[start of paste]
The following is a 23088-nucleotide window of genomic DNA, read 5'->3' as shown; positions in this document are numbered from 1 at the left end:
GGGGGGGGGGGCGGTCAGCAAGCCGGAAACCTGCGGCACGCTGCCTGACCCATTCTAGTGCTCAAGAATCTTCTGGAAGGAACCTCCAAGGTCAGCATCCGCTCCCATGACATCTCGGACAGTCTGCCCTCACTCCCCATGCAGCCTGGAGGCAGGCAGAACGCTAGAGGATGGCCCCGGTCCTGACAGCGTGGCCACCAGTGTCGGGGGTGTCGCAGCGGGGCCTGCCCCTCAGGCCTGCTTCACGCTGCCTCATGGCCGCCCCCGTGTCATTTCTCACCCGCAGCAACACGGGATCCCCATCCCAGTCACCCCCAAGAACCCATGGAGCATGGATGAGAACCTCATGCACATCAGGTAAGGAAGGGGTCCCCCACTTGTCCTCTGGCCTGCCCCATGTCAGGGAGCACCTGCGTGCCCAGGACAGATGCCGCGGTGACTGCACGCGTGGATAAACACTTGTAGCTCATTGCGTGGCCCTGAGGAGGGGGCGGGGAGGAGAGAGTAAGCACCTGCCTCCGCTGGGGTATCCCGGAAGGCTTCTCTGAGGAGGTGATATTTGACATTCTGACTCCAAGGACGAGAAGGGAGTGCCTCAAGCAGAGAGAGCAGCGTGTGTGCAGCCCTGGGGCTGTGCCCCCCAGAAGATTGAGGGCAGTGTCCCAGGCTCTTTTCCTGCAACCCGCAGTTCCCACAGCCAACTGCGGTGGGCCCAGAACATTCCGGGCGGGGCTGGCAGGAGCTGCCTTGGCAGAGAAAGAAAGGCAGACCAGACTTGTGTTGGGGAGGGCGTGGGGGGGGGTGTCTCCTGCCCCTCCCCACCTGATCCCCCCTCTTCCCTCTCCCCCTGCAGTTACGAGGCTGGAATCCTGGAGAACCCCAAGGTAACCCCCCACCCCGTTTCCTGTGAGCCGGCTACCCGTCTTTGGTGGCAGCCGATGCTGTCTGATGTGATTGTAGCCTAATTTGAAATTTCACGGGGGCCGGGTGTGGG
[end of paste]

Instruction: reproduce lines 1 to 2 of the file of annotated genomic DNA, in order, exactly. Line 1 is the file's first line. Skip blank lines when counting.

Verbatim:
The following is a 23088-nucleotide window of genomic DNA, read 5'->3' as shown; positions in this document are numbered from 1 at the left end:
GGGGGGGGGGGCGGTCAGCAAGCCGGAAACCTGCGGCACGCTGCCTGACCCATTCTAGTGCTCAAGAATCTTCTGGAAGGAACCTCCAAGGTCAGCATCCGCTCCCATGACATCTCGGACAGTCTGCCCTCACTCCCCATGCAGCCTGGAGGCAGGCAGAACGCTAGAGGATGGCCCCGGTCCTGACAGCGTGGCCACCAGTGTCGGGGGTGTCGCAGCGGGGCCTGCCCCTCAGGCCTGCTTCACGCTGCCTCATGGCCGCCCCCGTGTCATTTCTCACCCGCAGCAACACGGGATCCCCATCCCAGTCACCCCCAAGAACCCATGGAGCATGGATGAGAACCTCATGCACATCAGGTAAGGAAGGGGTCCCCCACTTGTCCTCTGGCCTGCCCCATGTCAGGGAGCACCTGCGTGCCCAGGACAGATGCCGCGGTGACTGCACGCGTGGATAAACACTTGTAGCTCATTGCGTGGCCCTGAGGAGGGGGCGGGGAGGAGAGAGTAAGCACCTGCCTCCGCTGGGGTATCCCGGAAGGCTTCTCTGAGGAGGTGATATTTGACATTCTGACTCCAAGGACGAGAAGGGAGTGCCTCAAGCAGAGAGAGCAGCGTGTGTGCAGCCCTGGGGCTGTGCCCCCCAGAAGATTGAGGGCAGTGTCCCAGGCTCTTTTCCTGCAACCCGCAGTTCCCACAGCCAACTGCGGTGGGCCCAGAACATTCCGGGCGGGGCTGGCAGGAGCTGCCTTGGCAGAGAAAGAAAGGCAGACCAGACTTGTGTTGGGGAGGGCGTGGGGGGGGGTGTCTCCTGCCCCTCCCCACCTGATCCCCCCTCTTCCCTCTCCCCCTGCAGTTACGAGGCTGGAATCCTGGAGAACCCCAAGGTAACCCCCCACCCCGTTTCCTGTGAGCCGGCTACCCGTCTTTGGTGGCAGCCGATGCTGTCTGATGTGATTGTAGCCTAATTTGAAATTTCACGGGGGCCGGGTGTGGG